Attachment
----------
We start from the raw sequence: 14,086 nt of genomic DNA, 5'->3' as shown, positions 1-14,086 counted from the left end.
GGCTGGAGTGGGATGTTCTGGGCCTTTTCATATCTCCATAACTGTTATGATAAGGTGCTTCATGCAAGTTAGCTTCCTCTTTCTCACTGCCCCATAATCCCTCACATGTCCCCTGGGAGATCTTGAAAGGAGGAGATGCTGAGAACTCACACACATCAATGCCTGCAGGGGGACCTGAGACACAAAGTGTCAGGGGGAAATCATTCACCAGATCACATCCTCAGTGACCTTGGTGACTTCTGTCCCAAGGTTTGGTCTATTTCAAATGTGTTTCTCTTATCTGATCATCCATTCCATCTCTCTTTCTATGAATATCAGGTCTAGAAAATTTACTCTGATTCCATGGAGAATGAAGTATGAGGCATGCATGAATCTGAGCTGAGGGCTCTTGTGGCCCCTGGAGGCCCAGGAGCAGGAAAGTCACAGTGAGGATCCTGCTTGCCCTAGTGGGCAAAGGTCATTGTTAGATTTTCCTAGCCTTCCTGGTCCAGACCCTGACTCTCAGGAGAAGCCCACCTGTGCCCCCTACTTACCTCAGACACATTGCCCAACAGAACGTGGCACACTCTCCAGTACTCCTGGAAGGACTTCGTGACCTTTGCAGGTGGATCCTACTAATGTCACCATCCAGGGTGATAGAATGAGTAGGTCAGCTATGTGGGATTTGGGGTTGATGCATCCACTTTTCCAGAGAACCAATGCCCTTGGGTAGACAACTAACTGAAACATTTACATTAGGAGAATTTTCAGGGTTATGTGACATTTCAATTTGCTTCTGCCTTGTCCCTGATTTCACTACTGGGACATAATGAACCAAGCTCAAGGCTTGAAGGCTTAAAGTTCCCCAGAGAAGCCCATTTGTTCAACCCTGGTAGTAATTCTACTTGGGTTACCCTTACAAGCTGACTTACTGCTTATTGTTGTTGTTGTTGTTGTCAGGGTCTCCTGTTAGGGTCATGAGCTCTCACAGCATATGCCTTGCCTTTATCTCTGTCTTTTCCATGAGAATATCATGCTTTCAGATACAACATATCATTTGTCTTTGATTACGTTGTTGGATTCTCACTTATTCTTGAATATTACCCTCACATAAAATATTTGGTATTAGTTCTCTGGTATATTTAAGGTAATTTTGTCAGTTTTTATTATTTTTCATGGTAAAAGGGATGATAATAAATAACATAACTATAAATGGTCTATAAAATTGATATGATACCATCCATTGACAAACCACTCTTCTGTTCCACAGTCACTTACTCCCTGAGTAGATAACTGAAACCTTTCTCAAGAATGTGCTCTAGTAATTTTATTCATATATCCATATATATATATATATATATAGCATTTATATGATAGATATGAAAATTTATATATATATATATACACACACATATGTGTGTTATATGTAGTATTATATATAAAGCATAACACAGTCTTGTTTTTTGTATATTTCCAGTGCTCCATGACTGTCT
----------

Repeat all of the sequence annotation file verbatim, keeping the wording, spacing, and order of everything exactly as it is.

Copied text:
We start from the raw sequence: 14,086 nt of genomic DNA, 5'->3' as shown, positions 1-14,086 counted from the left end.
GGCTGGAGTGGGATGTTCTGGGCCTTTTCATATCTCCATAACTGTTATGATAAGGTGCTTCATGCAAGTTAGCTTCCTCTTTCTCACTGCCCCATAATCCCTCACATGTCCCCTGGGAGATCTTGAAAGGAGGAGATGCTGAGAACTCACACACATCAATGCCTGCAGGGGGACCTGAGACACAAAGTGTCAGGGGGAAATCATTCACCAGATCACATCCTCAGTGACCTTGGTGACTTCTGTCCCAAGGTTTGGTCTATTTCAAATGTGTTTCTCTTATCTGATCATCCATTCCATCTCTCTTTCTATGAATATCAGGTCTAGAAAATTTACTCTGATTCCATGGAGAATGAAGTATGAGGCATGCATGAATCTGAGCTGAGGGCTCTTGTGGCCCCTGGAGGCCCAGGAGCAGGAAAGTCACAGTGAGGATCCTGCTTGCCCTAGTGGGCAAAGGTCATTGTTAGATTTTCCTAGCCTTCCTGGTCCAGACCCTGACTCTCAGGAGAAGCCCACCTGTGCCCCCTACTTACCTCAGACACATTGCCCAACAGAACGTGGCACACTCTCCAGTACTCCTGGAAGGACTTCGTGACCTTTGCAGGTGGATCCTACTAATGTCACCATCCAGGGTGATAGAATGAGTAGGTCAGCTATGTGGGATTTGGGGTTGATGCATCCACTTTTCCAGAGAACCAATGCCCTTGGGTAGACAACTAACTGAAACATTTACATTAGGAGAATTTTCAGGGTTATGTGACATTTCAATTTGCTTCTGCCTTGTCCCTGATTTCACTACTGGGACATAATGAACCAAGCTCAAGGCTTGAAGGCTTAAAGTTCCCCAGAGAAGCCCATTTGTTCAACCCTGGTAGTAATTCTACTTGGGTTACCCTTACAAGCTGACTTACTGCTTATTGTTGTTGTTGTTGTTGTCAGGGTCTCCTGTTAGGGTCATGAGCTCTCACAGCATATGCCTTGCCTTTATCTCTGTCTTTTCCATGAGAATATCATGCTTTCAGATACAACATATCATTTGTCTTTGATTACGTTGTTGGATTCTCACTTATTCTTGAATATTACCCTCACATAAAATATTTGGTATTAGTTCTCTGGTATATTTAAGGTAATTTTGTCAGTTTTTATTATTTTTCATGGTAAAAGGGATGATAATAAATAACATAACTATAAATGGTCTATAAAATTGATATGATACCATCCATTGACAAACCACTCTTCTGTTCCACAGTCACTTACTCCCTGAGTAGATAACTGAAACCTTTCTCAAGAATGTGCTCTAGTAATTTTATTCATATATCCATATATATATATATATATATAGCATTTATATGATAGATATGAAAATTTATATATATATATATACACACACATATGTGTGTTATATGTAGTATTATATATAAAGCATAACACAGTCTTGTTTTTTGTATATTTCCAGTGCTCCATGACTGTCT